Tribal Government & News
General Council briefed on Skookum cost-containment efforts
Like other governmental entities, the Confederated Tribes of Grand Ronde is analyzing ways to keep often double-digit increases in health care expenses from consuming more and more of its limited budget.
During the Dec. 2 General Council meeting held in the Tribal Community Center in Grand Ronde, Tribal Assistant Executive Director of Health Services Allyson Lecatsas briefed the membership on ways the Tribe has kept health care costs in check and plans to continue combating those increases, including asking Tribal members to apply for Medicaid and look at other insurance coverage accessible to them.
Lecatsas said during her more than 30-minute presentation that the ultimate goal of Skookum administrative changes planned for 2013 will be to take more of the burden of funding health care for Tribal members off the Tribe and moving it to Medicaid, a federal program that is administered by the states that is available for people with low incomes or are medically needy, or to other insurance, such as employer-sponsored plans. Native Americans are exempt from any cost sharing - co-pays -- in Medicaid.
But first, Lecatsas presented a history of Tribal health care.
Since federal funding through Indian Health Service and Contract Health Services is woefully insufficient to provide adequate health care for all Tribal members, the Tribe started paying premiums of Tribal members to have commercial health insurance through Oregon Dental Service in 1997.
In September 2004, the Tribe moved to a self-insured plan, which pays medical bills for Tribal members using gaming dollars. In 2009, the Tribe started using Shasta Administrative Services of Bend as its third party administrator for health care claims.
In 2010, a Tribal workgroup was formed with the goal of finding possible cost savings in Skookum.
Lecatsas said that Skookum was originally conceived to be the payor of last resort. In 1997, 58 percent of Tribal members were enrolled in Oregon Dental Service insurance, but now almost 100 percent of Tribal members are enrolled in Skookum, with 85 percent to 90 percent of them not having any other insurance coverage.
Because of this, the Tribe has seen health care costs consume an increasing portion of gaming dollars, from $3.4 million in 1997 to $22 million in 2007. An analysis commissioned by the Tribe in 2007 projected that Tribal health care costs were on a trajectory to exceed $29 million by 2010.
However, Lecatsas said, administrative changes made during the last four years have saved the Tribe $20 million and reduced annual health care expenses to $18.5 million in 2011.
But, she added, Skookum will not be sustainable at the current 8 percent to 10 percent rate of inflation seen annually in the health care industry.
Lecatsas said the Tribe will start in 2013 asking Tribal members to apply for Medicaid in their respective states. In Oregon, that would mean applying to the Oregon Health Plan unless a Tribal member can show proof that they are not eligible for Medicaid.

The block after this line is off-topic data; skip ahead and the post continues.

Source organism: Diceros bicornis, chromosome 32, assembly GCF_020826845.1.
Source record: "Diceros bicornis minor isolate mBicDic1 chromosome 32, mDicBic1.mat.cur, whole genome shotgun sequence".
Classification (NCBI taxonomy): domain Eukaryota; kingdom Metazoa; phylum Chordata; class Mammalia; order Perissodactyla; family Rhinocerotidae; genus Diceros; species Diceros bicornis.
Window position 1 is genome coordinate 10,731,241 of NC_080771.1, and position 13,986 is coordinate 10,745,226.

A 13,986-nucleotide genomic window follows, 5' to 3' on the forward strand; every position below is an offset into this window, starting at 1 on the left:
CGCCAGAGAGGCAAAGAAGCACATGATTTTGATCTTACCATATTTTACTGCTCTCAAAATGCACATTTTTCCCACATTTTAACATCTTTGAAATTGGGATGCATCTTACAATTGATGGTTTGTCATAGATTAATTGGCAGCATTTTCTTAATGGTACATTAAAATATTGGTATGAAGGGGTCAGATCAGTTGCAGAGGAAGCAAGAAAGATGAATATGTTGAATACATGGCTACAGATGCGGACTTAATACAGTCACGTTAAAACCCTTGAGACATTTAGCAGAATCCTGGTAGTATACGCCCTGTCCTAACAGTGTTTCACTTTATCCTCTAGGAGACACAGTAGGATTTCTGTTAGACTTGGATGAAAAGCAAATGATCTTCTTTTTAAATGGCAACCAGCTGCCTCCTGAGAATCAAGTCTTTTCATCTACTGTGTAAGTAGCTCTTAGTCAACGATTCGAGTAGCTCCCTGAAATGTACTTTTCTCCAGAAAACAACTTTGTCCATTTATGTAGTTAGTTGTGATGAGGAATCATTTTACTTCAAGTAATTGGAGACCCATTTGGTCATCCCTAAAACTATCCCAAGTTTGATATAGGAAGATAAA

Lecatsas said a 2011 survey of Tribal members, which drew 2,760 responses, found that 60 percent of Tribal members did not have other health care coverage options besides Skookum. It also found that of those 1,648 Tribal members who do not have other health insurance options, 704 reported being unemployed.
In addition, Lecatsas said, of those who responded to the survey who reported income levels, only 32 percent earned enough money to not qualify for Medicaid coverage and 55 percent reported income levels at or below 133 percent of the federal poverty, which means they might qualify for Medicaid.
If Tribal members applied to Medicaid and were accepted, it would take a significant burden off Tribal dollars.
"We want to move Skookum back to being the payor of last resort," Lecatsas said. "The Tribe could be saving a tremendous amount of money to the health plan that we are paying unnecessarily just by making a few administrative changes. And, of course, this would be by making it mandatory that Tribal members who do not have other coverage either provide proof that their income is over the Medicaid eligibility or that they actually apply for Medicaid and get enrolled or be denied. … This will not affect the benefits you receive, but how we administer the plan."
Tribal members covered by the Oregon Health Plan would see Medicaid be the primary payor of their health care expenses with Skookum being secondary, paying only what Medicaid does not cover.
Lecatsas said Tribal members in 2013 will see Health Services implement Medicaid verification. Currently, she said, the Tribe is encouraging Tribal members to apply for Medicaid, but it is not mandatory.
Tribal members with questions about the Skookum health plan are encouraged to contact Lecatsas at 503-879-1359, Barbara Steere at 503-879-2487, Melody Baker at 503-879-2011, Tresa Mercier at 503-879-2008 or Jim Holmes at 503-879-2221.
In other action, Evelyn Seidel, Duane Wheeler, Gladys Hobbs, Louise Medeiros and Julie Duncan were nominated for three open seats on the Elders Committee. Votes will be accepted during the Elders Committee meeting from 10:30 a.m. to 12:30 p.m. Wednesday, Dec. 26, at the Elders' Activity Center and again during the Jan. 6 General Council meeting between 10 a.m. and noon in the Tribal Community Center.
Steven Soderberg, Linda LaChance and Cordelia Kneeland won the $50 door prizes and Felicia Torres won the $100 door prize. Kathryn Harrison, Margaret Provost, Seidel and Raymond Petite won earrings made and donated by Tribal Council member Jon A. George.
The next General Council meeting will be held at 11 a.m. Sunday, Jan. 6, in the Tribal Community Center.